"USDA Comes Through- Another Shocker!"

At 11 am Central last Thursday, USDA released the Quarterly Grain Stocks Report, which was bearish, but also the Planting Intentions Report, which was very bullish. The bottom line is we have plenty of grain for now, but IF the planting intentions numbers prove to be reality, then carry out numbers for all grains will likely decline. We have looked at balance sheet numbers that have next years corn carry out around 1.5 billion bushels, and soybeans down around 350 million. The market chose to buy, and buy big with corn up over 14 cents and beans more than 30 cents. The question now is "what about the stocks, aren't they pretty big?" The answer is yes, very big, and the planting intentions are just that, a survey of intentions. We have been hearing of possible switching of corn to beans, but the market was not ready for this big of a drop in "intentions" for both crops. Going forward, we will have to monitor a number of things to see if these numbers are in fact realistic, or will the rallies in grains cause farmers to change their minds as we start planting. We have some concerns about becoming overly bullish given the numbers released last Thursday, and list them below:

1) Stocks are big, basis is not reflecting any shortages.

2) Funds hold big long positions in beans, and are moderately long in corn, short in wheat.

3) Brazil is harvesting a record bean crop, and has lots to sell

4) We have plenty of grain to sell here as well

5) At this point, the Brazilian safrina crop is in good shape, but critical time is still ahead

6) Trade issues are still a concern, with Chinese buyers reportedly trying to source more supplies outside of US in case tariffs are put in place on beans

These are concerns, but we also recognize the potential of adverse weather to really get these markets fired up. Argentina has been hurt badly with drought, and now we watch Brazil as weather becomes more critical as we move into April and May. Our planting season is looking at a sub optimal start with wet and cool conditions keeping early planting to a minimum. The market should be more nervous until we have our acreage safely in the ground, and you can bet that the "acre counters" will be very active trying to determine just how many corn and bean acres are going in. 

Our next big report is the monthly Supply/Demand Report released on April 10th. This will be a big one, as we look for a better handle on production in South America, how big is the Brazilian crop, and how bad is it in Argentina? All the data released last Thursday will translate into projected carry out numbers for corn, beans, and wheat. Remember, the last two months, USDA has increased export projections for corn, but has lowered them for beans, lowering carry out for corn and raising it for beans. We will get a much better picture of what the government expects as a result of all these factors, and we will be watching closely if any carry out numbers go up or down and by how much. We should also have a better idea on wheat conditions and if prospects are improving after some rain events, or if we could see more abandonment than normal. We would be looking for those acres abandon now to find a different crop with prices well above insurance levels, the question is how many, and to what crop?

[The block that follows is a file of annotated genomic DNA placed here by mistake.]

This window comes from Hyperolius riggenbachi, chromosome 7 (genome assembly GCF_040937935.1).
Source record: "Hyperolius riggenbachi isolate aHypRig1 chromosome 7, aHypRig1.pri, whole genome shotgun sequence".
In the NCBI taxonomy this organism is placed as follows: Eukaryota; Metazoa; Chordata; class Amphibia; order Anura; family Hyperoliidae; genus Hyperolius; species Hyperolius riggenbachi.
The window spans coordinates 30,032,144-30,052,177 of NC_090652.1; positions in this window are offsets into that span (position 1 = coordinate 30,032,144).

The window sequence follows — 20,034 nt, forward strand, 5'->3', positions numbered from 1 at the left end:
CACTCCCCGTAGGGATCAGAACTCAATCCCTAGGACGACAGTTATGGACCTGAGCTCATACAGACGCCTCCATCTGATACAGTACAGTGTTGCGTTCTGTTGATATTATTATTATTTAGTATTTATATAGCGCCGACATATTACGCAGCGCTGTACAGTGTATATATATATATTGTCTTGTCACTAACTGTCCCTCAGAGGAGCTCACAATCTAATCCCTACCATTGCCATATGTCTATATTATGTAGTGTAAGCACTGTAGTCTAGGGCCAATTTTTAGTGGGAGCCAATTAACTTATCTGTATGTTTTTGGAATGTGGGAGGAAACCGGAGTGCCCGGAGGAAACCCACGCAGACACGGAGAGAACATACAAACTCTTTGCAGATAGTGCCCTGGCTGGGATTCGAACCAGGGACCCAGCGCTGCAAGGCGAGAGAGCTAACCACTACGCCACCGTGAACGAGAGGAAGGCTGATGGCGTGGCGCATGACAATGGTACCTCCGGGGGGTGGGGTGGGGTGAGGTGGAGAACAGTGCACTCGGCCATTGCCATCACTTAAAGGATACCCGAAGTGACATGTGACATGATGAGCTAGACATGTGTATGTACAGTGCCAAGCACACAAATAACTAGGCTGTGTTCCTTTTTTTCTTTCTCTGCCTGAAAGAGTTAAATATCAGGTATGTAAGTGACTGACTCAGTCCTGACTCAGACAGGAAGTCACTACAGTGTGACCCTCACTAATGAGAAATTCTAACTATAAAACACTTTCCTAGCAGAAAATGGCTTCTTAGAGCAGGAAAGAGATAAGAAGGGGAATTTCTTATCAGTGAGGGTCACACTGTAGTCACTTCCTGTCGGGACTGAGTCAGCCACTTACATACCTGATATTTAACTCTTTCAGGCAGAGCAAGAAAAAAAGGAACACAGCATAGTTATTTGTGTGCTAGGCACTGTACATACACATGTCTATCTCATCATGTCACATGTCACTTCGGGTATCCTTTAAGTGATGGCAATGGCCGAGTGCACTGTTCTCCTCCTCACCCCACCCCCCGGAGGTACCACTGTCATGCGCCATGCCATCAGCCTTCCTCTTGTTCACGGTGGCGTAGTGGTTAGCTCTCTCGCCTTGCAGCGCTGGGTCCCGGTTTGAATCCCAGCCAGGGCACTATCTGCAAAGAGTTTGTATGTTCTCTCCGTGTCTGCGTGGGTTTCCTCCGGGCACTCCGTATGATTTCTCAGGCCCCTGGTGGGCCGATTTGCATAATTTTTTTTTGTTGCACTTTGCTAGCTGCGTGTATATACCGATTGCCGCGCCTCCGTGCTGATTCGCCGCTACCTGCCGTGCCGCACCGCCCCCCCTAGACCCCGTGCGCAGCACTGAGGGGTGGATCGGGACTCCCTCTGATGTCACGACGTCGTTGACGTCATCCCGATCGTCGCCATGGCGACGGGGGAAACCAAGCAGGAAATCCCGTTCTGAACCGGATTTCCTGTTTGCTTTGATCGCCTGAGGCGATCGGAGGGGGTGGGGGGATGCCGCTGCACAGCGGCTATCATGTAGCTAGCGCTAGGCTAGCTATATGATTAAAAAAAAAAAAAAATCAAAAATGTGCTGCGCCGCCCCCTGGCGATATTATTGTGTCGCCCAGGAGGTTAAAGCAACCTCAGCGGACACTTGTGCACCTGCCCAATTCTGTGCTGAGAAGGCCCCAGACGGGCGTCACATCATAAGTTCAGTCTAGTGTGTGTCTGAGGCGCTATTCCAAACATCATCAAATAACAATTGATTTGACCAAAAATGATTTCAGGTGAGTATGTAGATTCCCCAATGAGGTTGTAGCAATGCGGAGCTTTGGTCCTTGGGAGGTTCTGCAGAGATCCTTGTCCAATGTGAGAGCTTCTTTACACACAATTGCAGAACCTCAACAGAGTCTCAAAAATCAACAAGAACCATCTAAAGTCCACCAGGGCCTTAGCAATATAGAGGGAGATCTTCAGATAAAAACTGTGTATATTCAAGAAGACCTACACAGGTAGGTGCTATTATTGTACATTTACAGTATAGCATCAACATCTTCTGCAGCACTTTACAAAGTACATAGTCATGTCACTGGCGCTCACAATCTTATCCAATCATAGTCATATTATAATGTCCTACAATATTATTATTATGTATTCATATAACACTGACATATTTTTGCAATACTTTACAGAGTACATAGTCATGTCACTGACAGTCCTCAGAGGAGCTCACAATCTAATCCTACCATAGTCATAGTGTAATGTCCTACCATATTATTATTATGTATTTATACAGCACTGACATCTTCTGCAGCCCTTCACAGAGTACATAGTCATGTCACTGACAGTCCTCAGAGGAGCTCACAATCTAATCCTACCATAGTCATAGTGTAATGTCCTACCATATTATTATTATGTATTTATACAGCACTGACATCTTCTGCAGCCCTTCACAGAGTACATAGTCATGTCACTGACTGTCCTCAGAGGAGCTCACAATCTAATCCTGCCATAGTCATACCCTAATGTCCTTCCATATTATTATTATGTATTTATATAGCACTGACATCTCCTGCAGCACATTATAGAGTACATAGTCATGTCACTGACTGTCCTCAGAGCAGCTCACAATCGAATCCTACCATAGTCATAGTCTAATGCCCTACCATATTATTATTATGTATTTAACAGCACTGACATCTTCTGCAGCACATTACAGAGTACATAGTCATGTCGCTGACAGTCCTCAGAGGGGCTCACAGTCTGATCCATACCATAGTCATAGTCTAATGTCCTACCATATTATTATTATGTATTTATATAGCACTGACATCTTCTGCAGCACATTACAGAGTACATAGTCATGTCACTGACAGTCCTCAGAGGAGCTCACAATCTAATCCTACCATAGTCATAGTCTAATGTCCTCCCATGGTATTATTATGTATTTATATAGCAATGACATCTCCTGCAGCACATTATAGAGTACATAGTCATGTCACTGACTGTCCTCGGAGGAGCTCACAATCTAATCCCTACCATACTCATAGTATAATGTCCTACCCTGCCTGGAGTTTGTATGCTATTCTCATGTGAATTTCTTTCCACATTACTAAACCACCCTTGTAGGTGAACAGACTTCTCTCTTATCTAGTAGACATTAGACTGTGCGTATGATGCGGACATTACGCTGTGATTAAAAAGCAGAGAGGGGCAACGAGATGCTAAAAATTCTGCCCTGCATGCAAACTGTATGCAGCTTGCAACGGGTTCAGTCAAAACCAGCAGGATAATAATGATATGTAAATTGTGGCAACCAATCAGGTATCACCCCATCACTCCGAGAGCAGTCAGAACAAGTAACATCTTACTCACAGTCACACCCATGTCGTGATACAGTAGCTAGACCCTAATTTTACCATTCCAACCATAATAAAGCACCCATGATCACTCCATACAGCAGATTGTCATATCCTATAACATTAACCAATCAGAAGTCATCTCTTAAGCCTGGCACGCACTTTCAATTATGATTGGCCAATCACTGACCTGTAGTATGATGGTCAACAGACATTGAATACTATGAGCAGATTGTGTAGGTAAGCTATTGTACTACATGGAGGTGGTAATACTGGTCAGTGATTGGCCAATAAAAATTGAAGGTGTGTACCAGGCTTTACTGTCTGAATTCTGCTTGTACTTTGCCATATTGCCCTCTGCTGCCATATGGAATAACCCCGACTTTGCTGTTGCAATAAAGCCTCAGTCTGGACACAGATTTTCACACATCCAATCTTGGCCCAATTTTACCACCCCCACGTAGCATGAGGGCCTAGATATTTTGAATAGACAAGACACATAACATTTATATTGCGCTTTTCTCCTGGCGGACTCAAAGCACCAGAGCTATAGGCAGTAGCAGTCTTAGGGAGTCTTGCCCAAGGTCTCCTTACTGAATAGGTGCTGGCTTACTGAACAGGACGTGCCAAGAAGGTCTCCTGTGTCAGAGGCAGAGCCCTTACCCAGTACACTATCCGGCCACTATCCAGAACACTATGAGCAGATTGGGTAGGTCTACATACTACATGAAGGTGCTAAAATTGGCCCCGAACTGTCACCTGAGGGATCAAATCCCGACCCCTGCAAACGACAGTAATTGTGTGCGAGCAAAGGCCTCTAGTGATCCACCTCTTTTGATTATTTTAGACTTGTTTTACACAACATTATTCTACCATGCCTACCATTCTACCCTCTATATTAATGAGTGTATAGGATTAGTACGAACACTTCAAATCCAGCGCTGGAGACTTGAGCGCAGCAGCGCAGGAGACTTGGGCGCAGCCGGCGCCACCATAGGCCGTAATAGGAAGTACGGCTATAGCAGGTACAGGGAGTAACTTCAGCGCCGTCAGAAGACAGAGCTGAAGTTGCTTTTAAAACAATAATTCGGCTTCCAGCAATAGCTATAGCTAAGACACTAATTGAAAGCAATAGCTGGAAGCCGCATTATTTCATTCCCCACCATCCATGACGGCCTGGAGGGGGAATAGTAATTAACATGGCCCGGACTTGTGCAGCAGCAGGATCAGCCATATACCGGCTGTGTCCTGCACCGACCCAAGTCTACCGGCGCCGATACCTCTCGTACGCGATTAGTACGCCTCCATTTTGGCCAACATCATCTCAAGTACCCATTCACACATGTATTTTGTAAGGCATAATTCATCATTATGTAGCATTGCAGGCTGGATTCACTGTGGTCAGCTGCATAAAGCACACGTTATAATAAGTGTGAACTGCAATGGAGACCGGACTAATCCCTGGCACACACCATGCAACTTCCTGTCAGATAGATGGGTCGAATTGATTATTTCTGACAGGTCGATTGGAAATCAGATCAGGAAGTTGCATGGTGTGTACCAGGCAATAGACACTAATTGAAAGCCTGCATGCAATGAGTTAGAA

We also have to remember that as of yet, only November beans have made a new high, trading about a penny above the previous high, and July beans are below the old high by over 30 cents. Corn is close in new crop, but still below the high in July futures by over 6 cents. If we truly see shortages develop, we would expect the market to be led by old crop higher, and a rationing situation begin to take place. With the stocks we have on hand, this is not likely, but we would expect to see end users add some coverage on breaks until we are more confident with prospective new crop supplies. This leaves us with some very interesting choices as we approach trading on Sunday night. Do we stick to our plans, or do we pull our sell orders and wait? For our farm in Indiana, we will stick to the plan. While we are impressed by the rally on Thursday, we also are looking at profitability and what we do not have sold yet. We had a chance at $4.12 corn before, and then we broke over 20 cents. We had a chance at $10.48 November beans, and then broke 40 cents. Through our planning early, we have identified profitable levels at which to sell or buy option protection, and we still like those levels. We like rewarding rallies! Given the downside risk we now have, we would be looking to extend coverage as we approach the next big report on April 10. Depending on how much you have sold and at what level, there are plenty of choices to be made, and getting positioned ahead of the 10th may be a good idea. Here are some thoughts:


1) If the rally continues, we can roll puts up to a higher strike. Call us with specific recommendations